The lawsuit reveals how in the mid-1970s during investigations into the illegal diversion of weapons-grade uranium from US contractor NUMEC to Israel, Senators Stuart Symington and John Glenn amended the 1961 Foreign Assistance Act to ban any aid to clandestine nuclear powers that were not NPT signatories. Symington clarified the legislative intent of the amendments: “â€¦if you wish to take the dangerous and costly steps necessary to achieve a nuclear weapons option, you cannot expect the United States to help underwrite that effort indirectly or directly.”
The Obama administration follows precedents established since the Ford administration by ignoring internal agency and public domain information that should trigger Symington & Glenn cutoffs and waiver provisions governing foreign aid. The administration has gone further in criminalizing the flow of such information from the federal government to the public.
In 2012 the Department of Energy under US State Department authority passed a secret gag law called “Guidance on Release of Information relating to the Potential for an Israeli Nuclear Capability.” The gag law and related measures promote a “nuclear ambiguity” policy toward Israel. The primary purpose of the gag law is to unlawfully subvert Symington & Glenn arms export controls, the suit alleges.
IRmep won unprecedented release of a Pentagon report about Israel’s nuclear weapons program through a 2014 lawsuit. A 2015 IRmep lawsuit dislodged CIA files about the NUMEC diversion.
IRmep is a Washington, DC-based nonprofit researching US Middle East policy formulation.
On Eve of Aid Boost,
Researcher Flags Israel’s ‘Clandestine’ Nukes
Britain Eakin / Courthouse News
WASHINGTON, DC (August 10, 2016) — US aid to Israel violates a long-standing ban on giving foreign aid to clandestine nuclear powers, the director of a Middle East policy nonprofit claims in a federal complaint.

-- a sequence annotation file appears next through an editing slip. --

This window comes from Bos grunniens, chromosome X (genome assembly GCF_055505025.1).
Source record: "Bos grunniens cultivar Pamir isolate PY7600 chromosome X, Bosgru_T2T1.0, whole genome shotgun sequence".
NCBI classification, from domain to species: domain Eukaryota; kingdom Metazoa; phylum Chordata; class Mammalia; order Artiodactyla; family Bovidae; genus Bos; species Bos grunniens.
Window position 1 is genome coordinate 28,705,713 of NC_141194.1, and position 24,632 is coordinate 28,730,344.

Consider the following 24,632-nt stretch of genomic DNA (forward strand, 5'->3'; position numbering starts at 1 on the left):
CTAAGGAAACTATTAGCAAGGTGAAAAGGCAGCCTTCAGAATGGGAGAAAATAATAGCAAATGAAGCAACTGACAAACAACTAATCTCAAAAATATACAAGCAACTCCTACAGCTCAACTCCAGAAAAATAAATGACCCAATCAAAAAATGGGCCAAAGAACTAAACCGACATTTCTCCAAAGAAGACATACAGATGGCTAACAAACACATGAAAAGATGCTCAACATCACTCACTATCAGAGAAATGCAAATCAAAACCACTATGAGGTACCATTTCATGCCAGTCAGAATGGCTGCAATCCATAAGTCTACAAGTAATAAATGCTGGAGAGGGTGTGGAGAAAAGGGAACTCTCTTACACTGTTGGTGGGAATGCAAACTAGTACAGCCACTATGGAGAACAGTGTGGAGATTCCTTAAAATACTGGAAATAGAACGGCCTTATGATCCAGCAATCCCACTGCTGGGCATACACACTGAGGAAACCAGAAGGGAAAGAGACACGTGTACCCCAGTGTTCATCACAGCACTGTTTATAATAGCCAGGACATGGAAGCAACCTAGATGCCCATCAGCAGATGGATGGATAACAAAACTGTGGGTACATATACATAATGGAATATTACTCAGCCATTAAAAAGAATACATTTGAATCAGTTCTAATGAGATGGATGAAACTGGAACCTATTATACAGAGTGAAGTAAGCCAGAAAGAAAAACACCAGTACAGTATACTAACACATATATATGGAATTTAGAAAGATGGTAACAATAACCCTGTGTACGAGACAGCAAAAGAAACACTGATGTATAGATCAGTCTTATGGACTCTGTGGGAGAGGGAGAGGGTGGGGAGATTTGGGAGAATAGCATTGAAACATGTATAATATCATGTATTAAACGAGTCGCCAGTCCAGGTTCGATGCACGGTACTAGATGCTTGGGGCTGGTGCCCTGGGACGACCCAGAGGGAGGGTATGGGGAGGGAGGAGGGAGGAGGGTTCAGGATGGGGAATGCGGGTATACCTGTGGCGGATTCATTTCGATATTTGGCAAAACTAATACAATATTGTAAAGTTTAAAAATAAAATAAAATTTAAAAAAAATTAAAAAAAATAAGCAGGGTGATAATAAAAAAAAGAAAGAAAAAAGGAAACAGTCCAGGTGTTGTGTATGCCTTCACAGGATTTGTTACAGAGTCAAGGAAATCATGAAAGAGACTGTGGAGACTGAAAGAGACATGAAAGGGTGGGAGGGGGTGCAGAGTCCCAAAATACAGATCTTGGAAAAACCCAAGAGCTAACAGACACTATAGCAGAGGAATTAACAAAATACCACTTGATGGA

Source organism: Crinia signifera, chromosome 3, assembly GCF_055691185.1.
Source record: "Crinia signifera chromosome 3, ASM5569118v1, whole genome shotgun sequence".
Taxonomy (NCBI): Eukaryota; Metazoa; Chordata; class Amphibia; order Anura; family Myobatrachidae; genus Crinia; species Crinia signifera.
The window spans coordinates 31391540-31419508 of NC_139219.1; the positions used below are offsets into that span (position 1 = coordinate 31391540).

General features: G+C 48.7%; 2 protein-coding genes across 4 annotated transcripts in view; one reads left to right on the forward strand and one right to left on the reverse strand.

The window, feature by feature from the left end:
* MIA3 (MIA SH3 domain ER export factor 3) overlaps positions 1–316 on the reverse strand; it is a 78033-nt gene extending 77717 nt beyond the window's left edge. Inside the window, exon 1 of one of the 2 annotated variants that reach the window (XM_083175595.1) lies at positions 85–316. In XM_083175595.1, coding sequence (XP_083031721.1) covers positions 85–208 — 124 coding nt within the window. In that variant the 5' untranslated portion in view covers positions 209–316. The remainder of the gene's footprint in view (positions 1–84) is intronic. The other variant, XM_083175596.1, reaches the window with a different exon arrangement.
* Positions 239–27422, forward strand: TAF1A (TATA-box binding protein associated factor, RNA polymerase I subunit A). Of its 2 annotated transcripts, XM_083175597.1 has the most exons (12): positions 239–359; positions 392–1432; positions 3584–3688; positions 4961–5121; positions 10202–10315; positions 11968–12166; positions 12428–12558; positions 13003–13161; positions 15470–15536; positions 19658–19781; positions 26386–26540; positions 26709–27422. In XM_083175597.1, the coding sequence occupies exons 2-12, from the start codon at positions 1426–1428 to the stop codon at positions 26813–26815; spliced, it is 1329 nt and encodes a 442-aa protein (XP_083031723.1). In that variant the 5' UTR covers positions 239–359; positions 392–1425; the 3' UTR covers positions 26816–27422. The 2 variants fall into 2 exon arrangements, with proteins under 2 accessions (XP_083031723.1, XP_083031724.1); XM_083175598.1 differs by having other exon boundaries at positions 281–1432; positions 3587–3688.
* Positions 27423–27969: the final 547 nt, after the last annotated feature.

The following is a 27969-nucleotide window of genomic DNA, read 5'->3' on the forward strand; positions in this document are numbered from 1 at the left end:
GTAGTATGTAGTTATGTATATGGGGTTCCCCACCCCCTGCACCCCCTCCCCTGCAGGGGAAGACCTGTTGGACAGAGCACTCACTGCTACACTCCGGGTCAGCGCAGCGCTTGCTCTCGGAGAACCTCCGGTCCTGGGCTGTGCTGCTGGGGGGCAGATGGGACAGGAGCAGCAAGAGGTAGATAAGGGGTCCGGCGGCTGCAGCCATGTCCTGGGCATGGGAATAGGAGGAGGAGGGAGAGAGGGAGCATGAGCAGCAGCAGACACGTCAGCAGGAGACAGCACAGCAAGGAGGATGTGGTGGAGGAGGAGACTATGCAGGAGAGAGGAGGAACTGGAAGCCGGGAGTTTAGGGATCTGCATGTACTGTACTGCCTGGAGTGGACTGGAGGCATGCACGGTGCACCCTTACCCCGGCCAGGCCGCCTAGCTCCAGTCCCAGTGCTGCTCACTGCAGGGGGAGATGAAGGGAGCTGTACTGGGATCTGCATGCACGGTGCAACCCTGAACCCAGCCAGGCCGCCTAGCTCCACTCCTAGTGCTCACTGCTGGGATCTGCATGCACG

Grant Smith, director of the Institute for Research: Middle Eastern Policy, says the United States has given Israel an estimated $234 billion in foreign aid since Congress passed the International Security Assistance and Arms Export Control Act of 1976.
Discussing his Aug. 8 lawsuit in an interview, Smith said the pro se litigation has been 10 years in the making.
Though Israel is not a signatory to the Nuclear Non-Proliferation Treaty, Smith noted that it is a known nuclear power and recipient of US aid.
The US has had a long-standing policy of keeping mum on the existence of Israel’s nuclear weapons program, a poorly kept secret that successive US administrations since Gerald Ford have refused to publicly acknowledge.
Smith’s lawsuit comes on the eve of a deal that would boost US aid to the country by between $1 billion and $2 billion per year over a decade. Israel already gets $3 billion a year in US aid.
In addition to the United States and President Barack Obama, the complaint names as defendants Secretary of State John Kerry, CIA Director John Brennan, Defense Secretary Ash Carter, and the secretaries of the Treasury, Energy and Commerce Departments.
“Defendants have collectively engaged in a violation of administrative procedure and the Take Care Clause by unlawful failure to act upon facts long in their possession while prohibiting the release of official government information about Israel’s nuclear weapons program, particularly ongoing illicit transfers of nuclear weapons material and technology from the US to Israel,” the 33-page complaint states.